BOB BRIGGS grew up in Keokuk, Iowa, a Mississippi River town of 11,000 located at the southeast corner of the state, just north of the Missouri state line. After graduating from high school, he went to work at Keokuk Steel Castings. "It was a dirty, awful place to work," remembers his sister, Brenda Best. "Just a dead-end job. You work at a factory and that's where you end up the rest of your life. And he wanted to do something better with his life." He joined up as a National Guard reservist not long after the first Gulf War ended, she recalls, hoping in part to learn skills that could catapult him into a better job.
Briggs re-upped his Guard enlistment in August 2004, almost a year and a half after the U.S. invasion of Iraq. He had almost 13 years of Guard service under his belt at that point, and he was hoping to get to 20 years so that he could earn an early retirement pension from the military. With a wife, a four-year-old daughter, and a three-month-old son at home, he hoped his unit would not get the call-up to Iraq. "Nobody really wants to go," he says now. "But I knew what I had to do. I could never allow my company to go and me not go. I could never live with that." Two months later, on October 14, Briggs's unit was on its way to Fort Sill in Oklahoma for training. They later celebrated the coming of the New Year—twice—in the air en route to Iraq, where they landed on January 1, 2005.
During the long days in the Sunni Triangle, the group of 500 or so soldiers from southeastern Iowa was responsible for route-clearing patrol missions, which involved traveling either on foot or in vehicles searching for improved explosive devices (IEDs) planted by Iraqi insurgent fighters. They'd scour the landscape and rifle through dirt in search of anything suspicious-looking: ground that appeared freshly dug up, piles that seemed out of place, wires, packages—anything that could camouflage a makeshift explosive. Sometimes they'd use a "Buffalo," a heavily armored vehicle outfitted with an articulated arm capable of digging around to find IEDs and detonate them.
On April 16, Briggs and his fellow soldiers in the 224th Engineer Battalion were setting up their barracks at Camp Ramadi west of Baghdad. They had moved from Habbinaya the day before, where the group had put up in an old Air Force base when they weren't running security missions for the second Marine division. That night, at around 8:00, the soldiers had just finished erecting walls to partition the various offices and facilities of their new base. Some of the soldiers were assembling beds, while others were putting pictures up on the walls of their new sleeping quarters.
Briggs and some friends were out back in the gazebo-like smoking shack, waiting to go to a late dinner. They decided to play a quick game of horseshoes to pass the time. Dusk was turning into nighttime. "We were just waiting to eat," Briggs says. "We didn't hear anything. No warnings. Usually there are sirens. They got closer than normal."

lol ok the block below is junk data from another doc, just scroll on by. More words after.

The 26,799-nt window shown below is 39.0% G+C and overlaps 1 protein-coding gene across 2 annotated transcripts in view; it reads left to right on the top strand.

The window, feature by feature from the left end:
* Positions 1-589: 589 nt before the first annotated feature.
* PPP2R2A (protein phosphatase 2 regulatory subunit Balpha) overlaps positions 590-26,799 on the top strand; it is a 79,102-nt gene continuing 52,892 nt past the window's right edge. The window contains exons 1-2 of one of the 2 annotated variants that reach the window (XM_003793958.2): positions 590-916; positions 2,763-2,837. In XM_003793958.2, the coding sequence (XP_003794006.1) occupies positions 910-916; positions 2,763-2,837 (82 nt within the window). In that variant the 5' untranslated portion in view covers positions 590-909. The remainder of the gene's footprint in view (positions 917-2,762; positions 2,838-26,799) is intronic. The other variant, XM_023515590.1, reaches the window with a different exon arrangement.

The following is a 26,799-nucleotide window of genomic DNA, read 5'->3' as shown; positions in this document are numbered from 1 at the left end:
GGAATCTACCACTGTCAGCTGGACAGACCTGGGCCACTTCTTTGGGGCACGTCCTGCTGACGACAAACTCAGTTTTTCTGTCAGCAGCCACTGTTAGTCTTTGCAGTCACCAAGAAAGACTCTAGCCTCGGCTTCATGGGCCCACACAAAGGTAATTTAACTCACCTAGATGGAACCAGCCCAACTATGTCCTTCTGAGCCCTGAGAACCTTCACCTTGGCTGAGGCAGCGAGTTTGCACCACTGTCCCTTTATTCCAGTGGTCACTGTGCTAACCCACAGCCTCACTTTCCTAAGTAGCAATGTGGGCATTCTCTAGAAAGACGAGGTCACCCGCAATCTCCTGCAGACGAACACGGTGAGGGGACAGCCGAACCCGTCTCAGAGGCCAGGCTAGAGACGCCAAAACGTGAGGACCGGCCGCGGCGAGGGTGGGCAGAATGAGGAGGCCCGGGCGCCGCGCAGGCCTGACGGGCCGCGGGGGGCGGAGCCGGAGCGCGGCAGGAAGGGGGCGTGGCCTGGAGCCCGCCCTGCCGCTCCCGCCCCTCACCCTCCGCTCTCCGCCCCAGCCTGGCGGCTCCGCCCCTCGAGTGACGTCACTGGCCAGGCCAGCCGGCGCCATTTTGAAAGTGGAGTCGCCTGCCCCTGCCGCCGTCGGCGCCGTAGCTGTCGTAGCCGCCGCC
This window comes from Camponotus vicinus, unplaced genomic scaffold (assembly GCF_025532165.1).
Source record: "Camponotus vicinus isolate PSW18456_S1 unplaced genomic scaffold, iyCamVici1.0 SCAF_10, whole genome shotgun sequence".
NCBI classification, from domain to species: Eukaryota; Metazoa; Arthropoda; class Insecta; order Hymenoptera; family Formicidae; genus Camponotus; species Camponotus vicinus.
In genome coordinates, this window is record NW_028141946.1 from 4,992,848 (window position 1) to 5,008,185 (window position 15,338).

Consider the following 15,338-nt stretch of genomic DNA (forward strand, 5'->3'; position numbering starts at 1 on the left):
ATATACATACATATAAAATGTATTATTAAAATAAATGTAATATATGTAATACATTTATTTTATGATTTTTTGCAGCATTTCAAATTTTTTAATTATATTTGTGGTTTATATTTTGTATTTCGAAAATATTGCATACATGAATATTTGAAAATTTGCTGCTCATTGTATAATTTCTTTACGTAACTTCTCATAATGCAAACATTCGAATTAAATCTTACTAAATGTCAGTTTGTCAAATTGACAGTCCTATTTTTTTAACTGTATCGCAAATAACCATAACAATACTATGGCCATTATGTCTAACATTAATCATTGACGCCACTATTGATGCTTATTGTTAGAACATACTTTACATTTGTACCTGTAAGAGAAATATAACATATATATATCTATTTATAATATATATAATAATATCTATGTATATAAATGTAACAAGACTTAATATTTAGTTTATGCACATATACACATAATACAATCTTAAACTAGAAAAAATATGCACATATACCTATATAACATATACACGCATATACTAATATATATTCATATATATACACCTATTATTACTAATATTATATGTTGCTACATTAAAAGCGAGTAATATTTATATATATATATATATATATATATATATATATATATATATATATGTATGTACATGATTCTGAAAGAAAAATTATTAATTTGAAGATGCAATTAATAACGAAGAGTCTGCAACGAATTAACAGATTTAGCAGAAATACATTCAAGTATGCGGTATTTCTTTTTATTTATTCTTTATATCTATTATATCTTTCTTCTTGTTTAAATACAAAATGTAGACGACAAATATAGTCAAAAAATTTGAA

He has no memory of what happened next. He only knows what other soldiers and his staff sergeant later told him. Without warning, insurgents began launching rocket-propelled grenades into the barely established camp. Three soldiers from another unit were killed. Briggs and two other Iowa National Guardsmen were injured. One man in his battalion was an emergency medical technician in civilian life, and Briggs believes the EMT's fast action made the difference. "I tell you, he saved my life," Briggs says, choking up. (He hasn't been able to speak to the man since. And given the fragile state of Briggs's mind and emotions, no one is anxious to press for the encounter too soon. Right now it's one more thing than he can't deal with. "It will be a long time before [Bob] can talk to him," says Michelle Briggs. "Maybe when he comes home.")
The day after the attack, Briggs was transported to Walter Reed Army Medical Center in Washington, D.C., where he arrived on life support and in a coma. No one was sure of his prognosis, or the extent of the brain injury. Owing to the metal fragments scattered throughout his body, doctors were unable to do an MRI. Michelle and Bob's parents flew up to Washington to be with him. His sister, Brenda Best, stayed back in Keokuk to take care of the kids.
"I had daily calls," Best remembers of that first week. "Sometimes two and three times. It did me good that day my mom called and said, 'He's asking for you.' He had woken up and come off life support. And he could talk to me."
The doctors said Briggs had suffered a penetrating brain injury from shrapnel. The shards of metal that pierced his frontal and temporal lobes caused brain bleeds, and—because they remained lodged in the tissue—subsequent small seizures. The shrapnel also tore up his right eye, forcing a later surgery to remove the remains of the eye from its socket, a procedure called nucleation. He also lost much of the sight in his left eye due to internal bleeding, though the vision in that eye has since improved. "This is a good prognostic factor," Dr. Kusar notes. "He can go a long way in terms of function and independence."
Along with suffering from a penetrating brain injury, Briggs also incurred what Kusar calls a diffuse brain injury from the blast, a widespread brain trauma that disrupts a whole range of cognitive functions. "This is becoming a common combat injury," she adds, "from a new mechanism of war."
SINCE THE INVASION of Iraq was launched in March 2003, Veterans Administration statistics have recorded a total of 2,310 patients with traumatic brain injuries, all of whom are still presently under treatment. The VA's four new "polytrauma" units in Minneapolis and elsewhere have cared for 219 severely injured Iraq war vets.